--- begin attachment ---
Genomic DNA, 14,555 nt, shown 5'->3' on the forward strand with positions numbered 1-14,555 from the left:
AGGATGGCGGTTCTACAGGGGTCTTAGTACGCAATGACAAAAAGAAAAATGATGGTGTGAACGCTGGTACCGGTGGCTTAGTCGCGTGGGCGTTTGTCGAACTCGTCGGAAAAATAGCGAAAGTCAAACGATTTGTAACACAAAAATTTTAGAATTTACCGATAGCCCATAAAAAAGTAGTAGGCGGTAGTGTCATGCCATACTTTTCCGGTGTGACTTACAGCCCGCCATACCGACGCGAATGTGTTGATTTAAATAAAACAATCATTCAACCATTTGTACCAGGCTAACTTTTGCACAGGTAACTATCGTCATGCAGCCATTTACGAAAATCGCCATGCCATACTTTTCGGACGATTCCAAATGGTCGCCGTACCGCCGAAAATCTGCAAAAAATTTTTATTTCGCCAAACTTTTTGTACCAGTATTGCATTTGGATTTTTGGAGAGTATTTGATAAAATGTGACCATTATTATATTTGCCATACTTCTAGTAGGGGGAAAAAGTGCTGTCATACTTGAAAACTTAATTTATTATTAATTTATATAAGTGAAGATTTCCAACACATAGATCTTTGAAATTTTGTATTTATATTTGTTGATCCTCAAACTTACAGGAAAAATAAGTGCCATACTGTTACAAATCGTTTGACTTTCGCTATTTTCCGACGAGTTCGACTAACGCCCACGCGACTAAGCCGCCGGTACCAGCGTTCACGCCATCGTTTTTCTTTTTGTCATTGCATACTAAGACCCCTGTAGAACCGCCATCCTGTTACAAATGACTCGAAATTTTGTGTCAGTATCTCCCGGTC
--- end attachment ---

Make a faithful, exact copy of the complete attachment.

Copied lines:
Genomic DNA, 14,555 nt, shown 5'->3' on the forward strand with positions numbered 1-14,555 from the left:
AGGATGGCGGTTCTACAGGGGTCTTAGTACGCAATGACAAAAAGAAAAATGATGGTGTGAACGCTGGTACCGGTGGCTTAGTCGCGTGGGCGTTTGTCGAACTCGTCGGAAAAATAGCGAAAGTCAAACGATTTGTAACACAAAAATTTTAGAATTTACCGATAGCCCATAAAAAAGTAGTAGGCGGTAGTGTCATGCCATACTTTTCCGGTGTGACTTACAGCCCGCCATACCGACGCGAATGTGTTGATTTAAATAAAACAATCATTCAACCATTTGTACCAGGCTAACTTTTGCACAGGTAACTATCGTCATGCAGCCATTTACGAAAATCGCCATGCCATACTTTTCGGACGATTCCAAATGGTCGCCGTACCGCCGAAAATCTGCAAAAAATTTTTATTTCGCCAAACTTTTTGTACCAGTATTGCATTTGGATTTTTGGAGAGTATTTGATAAAATGTGACCATTATTATATTTGCCATACTTCTAGTAGGGGGAAAAAGTGCTGTCATACTTGAAAACTTAATTTATTATTAATTTATATAAGTGAAGATTTCCAACACATAGATCTTTGAAATTTTGTATTTATATTTGTTGATCCTCAAACTTACAGGAAAAATAAGTGCCATACTGTTACAAATCGTTTGACTTTCGCTATTTTCCGACGAGTTCGACTAACGCCCACGCGACTAAGCCGCCGGTACCAGCGTTCACGCCATCGTTTTTCTTTTTGTCATTGCATACTAAGACCCCTGTAGAACCGCCATCCTGTTACAAATGACTCGAAATTTTGTGTCAGTATCTCCCGGTC